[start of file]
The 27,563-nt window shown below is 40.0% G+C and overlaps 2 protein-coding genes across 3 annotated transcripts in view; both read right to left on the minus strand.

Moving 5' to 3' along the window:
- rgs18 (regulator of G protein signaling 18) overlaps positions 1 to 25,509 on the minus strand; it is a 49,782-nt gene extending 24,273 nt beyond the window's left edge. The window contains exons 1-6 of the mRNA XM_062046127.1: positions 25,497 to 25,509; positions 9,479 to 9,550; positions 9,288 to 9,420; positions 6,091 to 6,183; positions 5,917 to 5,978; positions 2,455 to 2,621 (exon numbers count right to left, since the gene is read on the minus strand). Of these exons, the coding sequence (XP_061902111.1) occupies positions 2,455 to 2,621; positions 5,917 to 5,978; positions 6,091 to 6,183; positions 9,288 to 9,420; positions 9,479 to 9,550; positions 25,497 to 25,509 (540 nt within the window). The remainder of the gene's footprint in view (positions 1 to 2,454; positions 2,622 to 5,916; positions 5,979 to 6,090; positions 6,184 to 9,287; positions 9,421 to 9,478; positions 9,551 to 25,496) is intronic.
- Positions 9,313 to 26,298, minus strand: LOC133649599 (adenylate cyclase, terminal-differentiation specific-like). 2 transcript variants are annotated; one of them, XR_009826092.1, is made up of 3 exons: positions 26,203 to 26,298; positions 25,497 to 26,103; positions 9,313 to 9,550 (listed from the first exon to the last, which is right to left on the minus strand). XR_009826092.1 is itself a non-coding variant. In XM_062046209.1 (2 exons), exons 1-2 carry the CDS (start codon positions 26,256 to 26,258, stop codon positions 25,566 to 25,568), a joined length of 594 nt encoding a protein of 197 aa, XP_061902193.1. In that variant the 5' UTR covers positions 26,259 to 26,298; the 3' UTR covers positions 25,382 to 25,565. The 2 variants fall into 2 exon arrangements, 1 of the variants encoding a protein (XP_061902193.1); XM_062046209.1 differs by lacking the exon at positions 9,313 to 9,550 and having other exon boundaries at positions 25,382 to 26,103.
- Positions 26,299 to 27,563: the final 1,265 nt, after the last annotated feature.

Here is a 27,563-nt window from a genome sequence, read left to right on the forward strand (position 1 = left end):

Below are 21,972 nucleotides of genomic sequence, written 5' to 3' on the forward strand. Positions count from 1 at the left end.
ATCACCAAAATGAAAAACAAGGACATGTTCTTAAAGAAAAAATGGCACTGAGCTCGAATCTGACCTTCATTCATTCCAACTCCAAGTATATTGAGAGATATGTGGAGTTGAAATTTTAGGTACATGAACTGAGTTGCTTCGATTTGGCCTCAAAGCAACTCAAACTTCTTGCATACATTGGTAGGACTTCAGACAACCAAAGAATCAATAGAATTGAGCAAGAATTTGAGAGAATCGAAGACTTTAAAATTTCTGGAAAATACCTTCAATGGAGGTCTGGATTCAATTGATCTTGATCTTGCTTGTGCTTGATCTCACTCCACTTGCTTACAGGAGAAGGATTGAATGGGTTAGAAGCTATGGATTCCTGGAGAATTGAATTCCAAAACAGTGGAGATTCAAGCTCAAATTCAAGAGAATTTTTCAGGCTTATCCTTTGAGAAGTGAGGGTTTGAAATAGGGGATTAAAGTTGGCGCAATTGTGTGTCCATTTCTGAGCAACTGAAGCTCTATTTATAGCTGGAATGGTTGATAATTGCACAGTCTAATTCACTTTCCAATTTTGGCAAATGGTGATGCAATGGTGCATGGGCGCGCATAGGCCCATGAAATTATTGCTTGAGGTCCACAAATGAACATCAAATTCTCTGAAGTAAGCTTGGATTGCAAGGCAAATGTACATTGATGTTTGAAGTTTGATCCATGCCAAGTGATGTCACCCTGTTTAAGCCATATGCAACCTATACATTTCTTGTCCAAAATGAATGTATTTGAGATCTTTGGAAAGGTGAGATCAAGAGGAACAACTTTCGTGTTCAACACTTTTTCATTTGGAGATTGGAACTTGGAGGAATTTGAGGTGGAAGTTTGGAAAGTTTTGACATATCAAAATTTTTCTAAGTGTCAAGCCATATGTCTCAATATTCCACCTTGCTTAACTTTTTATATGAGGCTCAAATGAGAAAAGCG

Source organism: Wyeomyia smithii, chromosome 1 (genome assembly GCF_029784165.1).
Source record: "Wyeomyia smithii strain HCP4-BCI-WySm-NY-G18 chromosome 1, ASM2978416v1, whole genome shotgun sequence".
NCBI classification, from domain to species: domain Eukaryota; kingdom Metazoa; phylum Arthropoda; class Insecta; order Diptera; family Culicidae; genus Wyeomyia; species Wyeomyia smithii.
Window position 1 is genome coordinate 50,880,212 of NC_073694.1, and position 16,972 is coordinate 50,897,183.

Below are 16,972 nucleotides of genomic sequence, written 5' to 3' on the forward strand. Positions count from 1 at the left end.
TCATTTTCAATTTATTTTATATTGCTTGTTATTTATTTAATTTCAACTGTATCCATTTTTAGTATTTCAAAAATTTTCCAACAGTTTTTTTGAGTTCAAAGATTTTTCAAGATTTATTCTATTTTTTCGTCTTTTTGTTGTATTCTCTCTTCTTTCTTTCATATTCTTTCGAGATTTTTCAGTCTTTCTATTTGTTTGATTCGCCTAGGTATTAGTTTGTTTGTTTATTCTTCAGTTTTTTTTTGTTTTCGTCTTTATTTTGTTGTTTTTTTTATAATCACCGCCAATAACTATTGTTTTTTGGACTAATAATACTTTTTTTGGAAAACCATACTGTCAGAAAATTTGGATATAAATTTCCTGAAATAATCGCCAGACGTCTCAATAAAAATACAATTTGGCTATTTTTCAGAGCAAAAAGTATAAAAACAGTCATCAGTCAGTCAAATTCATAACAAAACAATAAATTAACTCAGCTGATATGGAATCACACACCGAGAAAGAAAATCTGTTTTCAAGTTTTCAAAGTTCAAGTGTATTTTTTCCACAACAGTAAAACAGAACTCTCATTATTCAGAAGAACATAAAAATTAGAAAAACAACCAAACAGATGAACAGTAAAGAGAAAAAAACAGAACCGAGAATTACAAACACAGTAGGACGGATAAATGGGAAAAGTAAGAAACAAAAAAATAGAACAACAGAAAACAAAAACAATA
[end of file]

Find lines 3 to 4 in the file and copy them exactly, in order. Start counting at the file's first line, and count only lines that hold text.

- rgs18 (regulator of G protein signaling 18) overlaps positions 1 to 25,509 on the minus strand; it is a 49,782-nt gene extending 24,273 nt beyond the window's left edge. The window contains exons 1-6 of the mRNA XM_062046127.1: positions 25,497 to 25,509; positions 9,479 to 9,550; positions 9,288 to 9,420; positions 6,091 to 6,183; positions 5,917 to 5,978; positions 2,455 to 2,621 (exon numbers count right to left, since the gene is read on the minus strand). Of these exons, the coding sequence (XP_061902111.1) occupies positions 2,455 to 2,621; positions 5,917 to 5,978; positions 6,091 to 6,183; positions 9,288 to 9,420; positions 9,479 to 9,550; positions 25,497 to 25,509 (540 nt within the window). The remainder of the gene's footprint in view (positions 1 to 2,454; positions 2,622 to 5,916; positions 5,979 to 6,090; positions 6,184 to 9,287; positions 9,421 to 9,478; positions 9,551 to 25,496) is intronic.
- Positions 9,313 to 26,298, minus strand: LOC133649599 (adenylate cyclase, terminal-differentiation specific-like). 2 transcript variants are annotated; one of them, XR_009826092.1, is made up of 3 exons: positions 26,203 to 26,298; positions 25,497 to 26,103; positions 9,313 to 9,550 (listed from the first exon to the last, which is right to left on the minus strand). XR_009826092.1 is itself a non-coding variant. In XM_062046209.1 (2 exons), exons 1-2 carry the CDS (start codon positions 26,256 to 26,258, stop codon positions 25,566 to 25,568), a joined length of 594 nt encoding a protein of 197 aa, XP_061902193.1. In that variant the 5' UTR covers positions 26,259 to 26,298; the 3' UTR covers positions 25,382 to 25,565. The 2 variants fall into 2 exon arrangements, 1 of the variants encoding a protein (XP_061902193.1); XM_062046209.1 differs by lacking the exon at positions 9,313 to 9,550 and having other exon boundaries at positions 25,382 to 26,103.